This week writer and former Sapling co-editor Thalia Kehoe Rowden has some thoughts about a number of books that could do with better rhyme and rhythm, but is delighted with one new title.
In a country that has produced such world-class rhymers as Juliette MacIver and Lynley Dodd, it can be tempting for all picture book writers to think they have to write in rhyme.
Please don’t! It’s harder than it looks – truly – and far too often, a self-imposed rhyme scheme becomes a cage that distorts good ideas and stunts storytelling.
This is such a common problem that the Storylines picture book awards application form cautions against it! Here is their advice:
“If you are intending to submit a picture book text for the Storylines Joy Cowley Award, Storylines strongly advises that you write it in prose, and put aside ambitions to write in rhymed verse. “Rhyme is difficult,” Joy Cowley says in her how-to book Writing from the Heart, “and must be done well. It needs natural language and rhythm, and must scan.”
Many of the texts submitted for the award in recent years have been in rhyming verse, but have not met Joy’s criteria. Each year the judges report their disappointment that good ideas are spoiled by imperfect, hard-to-read verse, rather than simple, clear prose.
You can read further advice from Joy on this topic here.”
In this month’s set of reviews, I’ll start with a lovely book, wisely written in prose, which shows how an original, quirky story can be told in simple, spare words, before turning to one new rhymer that needed more work, and four new titles with something to offer, but which simply shouldn’t have been told in rhyme at all.
Hare & Kunekune’s Moonlight Mission, by Laura Shallcrass
Poetic and dreamy, but propelled forward by a mystery, Moonlight Mission is an unusual story. Kunekune and Hare are worried about fruit going missing. Is someone stealing it? How will they catch them?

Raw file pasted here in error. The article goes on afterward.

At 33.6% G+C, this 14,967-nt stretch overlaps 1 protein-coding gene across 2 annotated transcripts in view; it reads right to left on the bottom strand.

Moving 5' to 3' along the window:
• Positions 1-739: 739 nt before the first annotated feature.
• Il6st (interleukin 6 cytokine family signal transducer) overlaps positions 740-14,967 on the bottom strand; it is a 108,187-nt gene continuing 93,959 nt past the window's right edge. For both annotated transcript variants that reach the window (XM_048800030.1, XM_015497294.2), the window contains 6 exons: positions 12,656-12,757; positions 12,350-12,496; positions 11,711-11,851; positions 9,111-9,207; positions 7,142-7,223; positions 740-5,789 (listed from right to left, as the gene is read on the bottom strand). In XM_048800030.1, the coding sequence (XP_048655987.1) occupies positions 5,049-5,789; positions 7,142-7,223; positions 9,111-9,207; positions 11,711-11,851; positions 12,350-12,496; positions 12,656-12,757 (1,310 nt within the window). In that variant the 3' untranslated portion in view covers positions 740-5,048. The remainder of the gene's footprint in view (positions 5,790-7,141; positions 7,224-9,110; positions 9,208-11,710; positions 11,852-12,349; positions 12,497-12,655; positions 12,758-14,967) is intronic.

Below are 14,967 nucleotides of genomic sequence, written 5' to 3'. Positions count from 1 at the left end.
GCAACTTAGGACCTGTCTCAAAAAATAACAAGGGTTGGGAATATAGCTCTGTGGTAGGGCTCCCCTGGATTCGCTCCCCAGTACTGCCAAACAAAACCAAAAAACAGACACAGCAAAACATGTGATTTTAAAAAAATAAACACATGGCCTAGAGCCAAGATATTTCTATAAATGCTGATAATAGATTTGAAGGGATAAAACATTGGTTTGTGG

Beneath the peach tree
Kunekune was dreaming about flying.
Hare was dreaming of food.
Because each night,
a little more was going missing.
Queenstown writer and illustrator Laura Shallcrass, and the team at Beatnik Publishing, have produced a lush, artistic book that is lovely to immerse yourself in. Produced in rich matte tones of blue and peach, each page is new and a little unexpected.
Kunekune and Hare quiz their animal friends without much success, until they find, with surprise, that the food isn’t being stolen, but redistributed to those in need. The mystery becomes a morality tale, but it’s done with such a unique voice that it’s fresh, and quite affecting.
Hare & Kunekune’s Moonlight Mission
By Laura Shallcress
Published by Beatnik Publishing
Mumapalooza, by Sarina Dickson, illustrated by Ant Sang
This celebration of a million ways of being a mum will bring joy, lead to good conversations, and absorb littlies in matching up the text to the pictures – you’re not going to be able to turn the pages quickly, because they’ll be busy spotting every last mum that’s mentioned in the text!
Equity and bias reviewer Elaine Su recently pointed out the lack of fat bodies in children’s books. One thing Mumapalooza does well is represent nearly everybody’s body. There is a range of body shapes and sizes, as well as skin colours. A few different kinds of cultural dress are shown, and there are, for instance, at least three hijabi mums in the pictures, as well as a mention in the text itself. I didn’t spot any obviously disabled mums (apart from one wearing a moon boot and using crutches, which seemed temporary). Appropriately for the under-fives audience, these are all mums of babies and little kids, with lots of baby-wearing and a memorable depiction of breastfeeding. There are no dads in sight, but at least one pair of mums, and some grandmas.
The rhyming and scansion aren’t perfect, making it less pleasurable to read aloud than it could have been with a bit more polishing. I wasn’t totally sold on all the ‘kinds’ of mum;, and especially with the number of lines that were about mums nagging or being a bit frazzled – it’s not unrealistic, but they sometimes felt like convenient inclusions to pad out the rhyme scheme, rather than deliberate choices. Are these really the exact mums we want to show? Here’s the text from the first two spreads to give you an idea:
A quick mum, an ace mum,
A nothing out of place mum.
A fun mum, a fit mum,
A ‘tell me all about it’ mum.
A sweet mum, a mentor mum,
An ‘I wish I saw you more’ mum.
A chic mum, a brave mum,
A ‘will you please behave’ mum.
A learning mum, a cross mum,
A ‘you are not the boss’ mum.